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Meghan Markle talks openly about racial abuse in unearthed video: WATCH

The actress shared her hopes for her future children in the clip

Gemma Strong

As Black Lives Matter protests take place around the world following the tragic death of George Floyd, an old video of Meghan Markle candidly discussing her experience of racism has resurfaced online. The Suits star took part in a campaign video in 2012 in which she spoke about her hopes for her future children and her love of LA. The Duchess recently relocated back to Los Angeles with her husband Prince Harry and their son, one-year-old Archie Harrison. And it's clear the city holds a special place in her heart.

 
 
 
 
 
 
 
 
 
 
 
 
 
 

Tonight in the U.K. #SayNoToRacism is trending and I thought this video was fitting! I had a very long rant on my Instagram stories earlier today regarding racism, I had to speak up when I saw evident parallels between @stormzy’s situation and the Duchess’. . . This video in general made me sad. Especially when Meghan said: “By the time I have children I hope that people are more open minded ” well Archie’s here and not much has changed! Today Tottenham (a U.K. football team) have vowed to take the “strongest possible action” after their 2-0 defeat by Chelsea was overshadowed by the game having to be paused when @toniruediger was targeted with racist abuse three times by a section of the crowd. . . . #duchessofsussex #meghanmarkle #princeharry #britishroyalfamily #royalfamily #royals.

A post shared by Meghan (fan page) (@_duchess_of_sussex) on

 

WATCH: Meghan Markle discusses racism in unearthed video

In the clip, Meghan can be seen wearing a white T-shirt emblazoned with the words: 'I won't stand for racism.' She begins by saying: "My name's Meghan Markle and I'm here because I think it’s a really important campaign to be a part of. For me I think it really hits a personal note. I'm bi-racial, most people can’t tell what I'm mixed with and so much of my life has felt like being a fly on the wall. And so some of the slurs I've heard or the really offensive jokes, or the names, it's just hit me in a really strong way. And, you know, a couple of years ago I heard someone call my mum the N word. So I think for me, beyond being personally affected by racism, just to see the landscape of what our country is like right now, certainly the world, and to want things to be better."

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The Duchess with her mother, Doria Ragland

Later on in the video, Meghan speaks about her experience of life outside Los Angeles. "Leaving LA was sort of like leaving this bubble where I was used to everything, and had been exposed to everything except for a closed mindedness that I experienced when I travelled outside of where I was from," she says. "I think that in doing that it really opened my eyes to a mentality that still exists that I thought was backdated to the days of when my grandfather moved our family from Cleveland to LA, and they drove across the country and to stop and get food, whatever kind of place they were going to, and they had to go round the back to get food for the family. You know, I thought that was really isolated to those days that we were past, and sadly they're not."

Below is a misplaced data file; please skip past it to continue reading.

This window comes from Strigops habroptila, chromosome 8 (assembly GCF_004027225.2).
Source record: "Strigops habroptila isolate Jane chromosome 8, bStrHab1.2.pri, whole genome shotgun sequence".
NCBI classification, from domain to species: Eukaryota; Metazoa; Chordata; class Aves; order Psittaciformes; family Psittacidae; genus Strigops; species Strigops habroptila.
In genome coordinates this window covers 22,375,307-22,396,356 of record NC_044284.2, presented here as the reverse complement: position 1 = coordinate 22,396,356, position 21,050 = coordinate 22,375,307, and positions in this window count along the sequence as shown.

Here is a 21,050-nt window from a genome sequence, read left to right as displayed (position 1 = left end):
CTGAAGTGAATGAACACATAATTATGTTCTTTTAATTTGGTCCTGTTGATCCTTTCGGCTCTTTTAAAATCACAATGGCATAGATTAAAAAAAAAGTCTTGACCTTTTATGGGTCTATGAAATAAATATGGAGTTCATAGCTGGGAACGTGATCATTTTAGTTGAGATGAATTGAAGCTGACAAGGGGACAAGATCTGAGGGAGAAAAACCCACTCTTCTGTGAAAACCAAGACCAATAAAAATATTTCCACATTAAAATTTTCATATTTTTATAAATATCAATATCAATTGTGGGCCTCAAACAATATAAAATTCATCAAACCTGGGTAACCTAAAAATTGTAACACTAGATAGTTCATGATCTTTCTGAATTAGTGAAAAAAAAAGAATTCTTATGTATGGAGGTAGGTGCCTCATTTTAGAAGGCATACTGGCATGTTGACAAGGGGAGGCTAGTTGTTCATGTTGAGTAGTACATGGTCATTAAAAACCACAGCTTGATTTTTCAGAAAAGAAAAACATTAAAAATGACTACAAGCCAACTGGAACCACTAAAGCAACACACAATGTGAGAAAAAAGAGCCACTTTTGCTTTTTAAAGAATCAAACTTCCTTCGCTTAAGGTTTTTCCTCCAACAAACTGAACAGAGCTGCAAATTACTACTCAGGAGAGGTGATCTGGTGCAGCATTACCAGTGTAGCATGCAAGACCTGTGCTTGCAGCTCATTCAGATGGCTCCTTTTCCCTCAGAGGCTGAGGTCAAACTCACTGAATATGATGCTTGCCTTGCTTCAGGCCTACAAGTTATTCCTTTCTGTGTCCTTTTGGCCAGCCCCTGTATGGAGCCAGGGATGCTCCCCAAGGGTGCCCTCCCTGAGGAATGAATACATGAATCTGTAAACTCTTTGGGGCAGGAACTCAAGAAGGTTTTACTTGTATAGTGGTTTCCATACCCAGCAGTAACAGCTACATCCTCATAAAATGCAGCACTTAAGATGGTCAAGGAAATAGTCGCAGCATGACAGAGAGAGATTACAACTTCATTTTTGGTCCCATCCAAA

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The Duchess concludes: "I am really proud of my heritage on both sides. I'm really proud of where I've come from and where I'm going. But yeah, I hope that by the time I have children that people are even more open-minded to how things are changing, and that having a mixed world is what it's all about. I mean certainly it makes it a lot more beautiful and a lot more interesting."

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Meghan and Harry welcomed son Archie in May 2019

It's by no means the first time that Meghan, 38, has addressed racism. In 2015, two years before she met Prince Harry, she wrote a candid article for American Elle magazine in which described her experiences of growing up mixed-race. She described a touching story of how her parents Doria and Thomas, who divorced when Meghan was six, worked hard to make sure their daughter felt included. "When I was about seven I had been fawning over a boxed set of Barbie dolls. It was called the Heart Family and included a mom doll, a dad doll and two children," she shared.

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"This perfect nuclear family was sold in sets of white dolls or black dolls. I don't remember coveting one over the other, I just wanted one. On Christmas morning, there I found my Heart Family – a black mom doll, a white dad doll and a child in each colour. My dad had taken the sets apart and customised the family."